Why The Big Yellow Bus is needed…
Solving one of society’s problems
Every night, thousands of men and women face the prospect of sleeping rough on the streets throughout the UK.
It’s one of society’s unwanted problems and it’s going to get worse. BBC research published in February 2020, reported that 28,000 people were sleeping rough in the UK.
The Big Yellow Bus Project aims to take rough sleepers off our streets and provide them with safe, warm shelter and an opportunity to get their lives back on track.
The driving force behind the project is Gerry Watkins, an ordinary working bloke with an extraordinary vision, energy and desire to make a difference.
After two decades of fundraising for homeless veterans, Gerry turned his attention to helping rough sleepers on his doorstep in the Cirencester area.
He started fundraising to purchase the bus after reading about a rough sleeper whose tent was set alight behind Cirencester Parish Church in a mindless act in February 2017.
Less than two years later, having raised enough money to buy the bus after staging two music festivals and other events and countless hours refurbishing the vehicle with the help of local tradesmen, a £29,000 transformation was complete.
True to his word, Gerry opened the doors to the Yellow Bus on Christmas Eve 2018 and it’s been giving Cirencester’s rough sleepers a choice every night since.
The hard work goes on. The project is looking to introduce buses to other towns in the region where homelessness is an issue.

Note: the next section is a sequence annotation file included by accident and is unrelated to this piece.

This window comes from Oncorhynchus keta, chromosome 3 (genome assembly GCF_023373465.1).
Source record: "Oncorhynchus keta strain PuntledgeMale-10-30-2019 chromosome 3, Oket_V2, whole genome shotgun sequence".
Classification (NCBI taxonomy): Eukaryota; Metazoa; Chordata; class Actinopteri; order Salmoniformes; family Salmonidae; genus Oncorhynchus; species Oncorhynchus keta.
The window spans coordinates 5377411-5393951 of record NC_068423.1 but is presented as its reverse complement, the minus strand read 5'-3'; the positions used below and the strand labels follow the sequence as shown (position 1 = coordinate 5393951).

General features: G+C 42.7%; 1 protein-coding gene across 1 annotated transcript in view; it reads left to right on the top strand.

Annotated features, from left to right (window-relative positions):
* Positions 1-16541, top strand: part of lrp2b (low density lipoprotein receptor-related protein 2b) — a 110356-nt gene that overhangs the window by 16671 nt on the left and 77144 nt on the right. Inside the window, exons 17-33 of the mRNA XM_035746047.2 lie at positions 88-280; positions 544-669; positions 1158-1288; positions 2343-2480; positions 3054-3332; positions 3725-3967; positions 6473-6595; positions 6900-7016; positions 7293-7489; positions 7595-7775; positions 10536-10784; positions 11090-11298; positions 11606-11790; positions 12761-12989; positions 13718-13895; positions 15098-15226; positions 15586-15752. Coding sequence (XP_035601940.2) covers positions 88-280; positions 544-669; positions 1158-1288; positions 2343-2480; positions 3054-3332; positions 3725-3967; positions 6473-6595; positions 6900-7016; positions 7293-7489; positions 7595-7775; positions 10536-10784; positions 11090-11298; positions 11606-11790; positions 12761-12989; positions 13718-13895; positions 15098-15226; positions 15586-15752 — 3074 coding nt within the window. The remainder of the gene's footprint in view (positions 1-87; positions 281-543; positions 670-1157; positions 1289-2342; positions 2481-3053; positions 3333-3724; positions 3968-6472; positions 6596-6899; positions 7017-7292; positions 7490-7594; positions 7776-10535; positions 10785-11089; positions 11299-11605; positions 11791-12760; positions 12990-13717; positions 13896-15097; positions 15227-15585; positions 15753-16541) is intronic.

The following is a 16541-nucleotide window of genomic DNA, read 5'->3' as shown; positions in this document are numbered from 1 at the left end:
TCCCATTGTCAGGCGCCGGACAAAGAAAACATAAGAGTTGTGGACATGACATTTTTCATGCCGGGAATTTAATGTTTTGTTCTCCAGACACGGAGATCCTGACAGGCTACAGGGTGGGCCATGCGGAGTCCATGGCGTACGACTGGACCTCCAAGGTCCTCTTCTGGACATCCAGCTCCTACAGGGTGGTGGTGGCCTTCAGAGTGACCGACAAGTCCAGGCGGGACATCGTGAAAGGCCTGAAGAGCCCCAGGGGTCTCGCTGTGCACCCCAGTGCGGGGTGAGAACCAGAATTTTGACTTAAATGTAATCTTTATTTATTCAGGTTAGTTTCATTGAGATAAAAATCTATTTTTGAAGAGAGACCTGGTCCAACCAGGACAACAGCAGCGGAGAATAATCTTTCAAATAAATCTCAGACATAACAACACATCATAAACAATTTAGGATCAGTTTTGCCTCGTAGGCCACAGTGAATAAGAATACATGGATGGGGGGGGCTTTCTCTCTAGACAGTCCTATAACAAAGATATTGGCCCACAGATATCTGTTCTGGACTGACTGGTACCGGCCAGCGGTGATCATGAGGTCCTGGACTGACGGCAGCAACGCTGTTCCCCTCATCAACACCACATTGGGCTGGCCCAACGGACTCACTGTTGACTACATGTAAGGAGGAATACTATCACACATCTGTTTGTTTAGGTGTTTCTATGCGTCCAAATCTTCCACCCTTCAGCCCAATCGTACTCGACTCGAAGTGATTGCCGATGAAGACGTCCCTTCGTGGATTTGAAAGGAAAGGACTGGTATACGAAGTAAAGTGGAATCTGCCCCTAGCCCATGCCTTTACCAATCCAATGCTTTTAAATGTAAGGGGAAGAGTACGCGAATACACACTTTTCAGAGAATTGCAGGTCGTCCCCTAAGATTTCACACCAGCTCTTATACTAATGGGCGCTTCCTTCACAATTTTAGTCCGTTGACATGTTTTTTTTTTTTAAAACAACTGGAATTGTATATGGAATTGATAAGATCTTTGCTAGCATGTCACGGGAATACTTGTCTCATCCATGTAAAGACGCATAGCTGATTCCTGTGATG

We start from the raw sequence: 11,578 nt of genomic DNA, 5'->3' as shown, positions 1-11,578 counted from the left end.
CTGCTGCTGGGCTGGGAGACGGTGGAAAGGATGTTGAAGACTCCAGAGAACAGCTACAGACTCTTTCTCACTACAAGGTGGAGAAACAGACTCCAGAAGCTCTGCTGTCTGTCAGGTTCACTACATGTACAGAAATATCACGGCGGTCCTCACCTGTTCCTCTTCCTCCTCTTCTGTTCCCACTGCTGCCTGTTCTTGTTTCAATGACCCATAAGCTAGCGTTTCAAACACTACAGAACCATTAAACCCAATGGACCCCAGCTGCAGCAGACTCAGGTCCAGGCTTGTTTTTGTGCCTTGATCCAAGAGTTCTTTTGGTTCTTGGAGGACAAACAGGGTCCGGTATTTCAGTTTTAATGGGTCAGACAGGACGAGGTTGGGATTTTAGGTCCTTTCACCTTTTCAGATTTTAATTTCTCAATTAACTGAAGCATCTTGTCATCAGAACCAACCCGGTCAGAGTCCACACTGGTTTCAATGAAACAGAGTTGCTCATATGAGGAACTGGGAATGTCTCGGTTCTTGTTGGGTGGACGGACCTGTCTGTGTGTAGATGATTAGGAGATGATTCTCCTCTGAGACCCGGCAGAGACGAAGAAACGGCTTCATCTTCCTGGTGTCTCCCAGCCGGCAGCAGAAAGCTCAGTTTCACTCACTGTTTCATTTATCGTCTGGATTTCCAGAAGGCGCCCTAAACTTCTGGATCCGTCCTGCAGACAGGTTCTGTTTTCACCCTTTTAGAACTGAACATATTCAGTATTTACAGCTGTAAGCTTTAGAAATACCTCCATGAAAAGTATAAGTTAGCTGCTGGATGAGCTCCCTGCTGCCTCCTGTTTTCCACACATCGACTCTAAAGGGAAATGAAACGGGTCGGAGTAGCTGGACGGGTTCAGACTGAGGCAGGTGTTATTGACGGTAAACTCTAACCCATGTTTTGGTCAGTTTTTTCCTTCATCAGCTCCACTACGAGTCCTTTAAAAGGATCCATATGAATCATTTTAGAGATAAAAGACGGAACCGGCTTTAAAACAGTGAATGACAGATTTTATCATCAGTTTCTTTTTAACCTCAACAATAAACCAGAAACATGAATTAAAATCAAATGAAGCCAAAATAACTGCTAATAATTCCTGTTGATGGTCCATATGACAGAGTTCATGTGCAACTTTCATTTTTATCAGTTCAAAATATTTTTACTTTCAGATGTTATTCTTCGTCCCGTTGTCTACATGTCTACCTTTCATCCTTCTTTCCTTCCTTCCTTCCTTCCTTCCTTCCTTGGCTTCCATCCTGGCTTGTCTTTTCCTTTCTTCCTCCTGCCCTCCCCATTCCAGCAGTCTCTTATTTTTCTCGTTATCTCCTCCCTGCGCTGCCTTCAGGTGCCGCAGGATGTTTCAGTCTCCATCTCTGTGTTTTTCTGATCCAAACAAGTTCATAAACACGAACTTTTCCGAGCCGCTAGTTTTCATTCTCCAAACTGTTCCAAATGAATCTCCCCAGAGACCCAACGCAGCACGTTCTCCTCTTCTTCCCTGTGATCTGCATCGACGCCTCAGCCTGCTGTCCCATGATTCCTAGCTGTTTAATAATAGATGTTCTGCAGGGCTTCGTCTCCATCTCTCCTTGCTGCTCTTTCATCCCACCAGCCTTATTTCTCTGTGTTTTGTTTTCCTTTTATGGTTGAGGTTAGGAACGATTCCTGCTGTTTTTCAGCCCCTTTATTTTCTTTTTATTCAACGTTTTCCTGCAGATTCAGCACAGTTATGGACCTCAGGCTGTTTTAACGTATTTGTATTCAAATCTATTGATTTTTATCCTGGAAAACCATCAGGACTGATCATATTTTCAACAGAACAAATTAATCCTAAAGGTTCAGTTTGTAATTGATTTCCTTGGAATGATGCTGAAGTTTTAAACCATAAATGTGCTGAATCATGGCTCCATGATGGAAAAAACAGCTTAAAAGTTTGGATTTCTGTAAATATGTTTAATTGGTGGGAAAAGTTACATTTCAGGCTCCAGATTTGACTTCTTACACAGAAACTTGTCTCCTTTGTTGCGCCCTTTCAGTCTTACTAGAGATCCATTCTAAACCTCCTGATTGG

Rough sleeping in Cirencester
Informal discussions with Signpost, a Cirencester based charity supporting homelessness, suggested that approximately ten people were sleeping rough in and around the town.
However, this estimate does not include ‘sofa surfers’.
It is also acknowledged that rough sleepers are not always visible. They may sleep out of town in tents travelling in when required.
During the summer months the need for shelter is less urgent with some choosing a lifestyle of sleeping rough and using charities such as Signpost for support with food and drinks.
Signpost also indicates there has been an increasing trend of maturity among those sleeping rough as well as an increase in the ratio of females.
Gerry conceived the project in 2017 and commenced fundraising to purchase the Big Yellow Bus. He remains the driving force behind it.
Gerry is a lorry driver and local music/band promoter living in Fairford. He is a working man with little administrative experience, but considerable energy and focus.
Over the years, he has devoted considerable time and effort into establishing and leading fundraising events for various causes.
Today, the project has gained the support of many highly committed volunteers who help with the practical needs of the charity. In addition, a dedicated group of trustees are establishing the necessary governance requirements of a formally registered charity.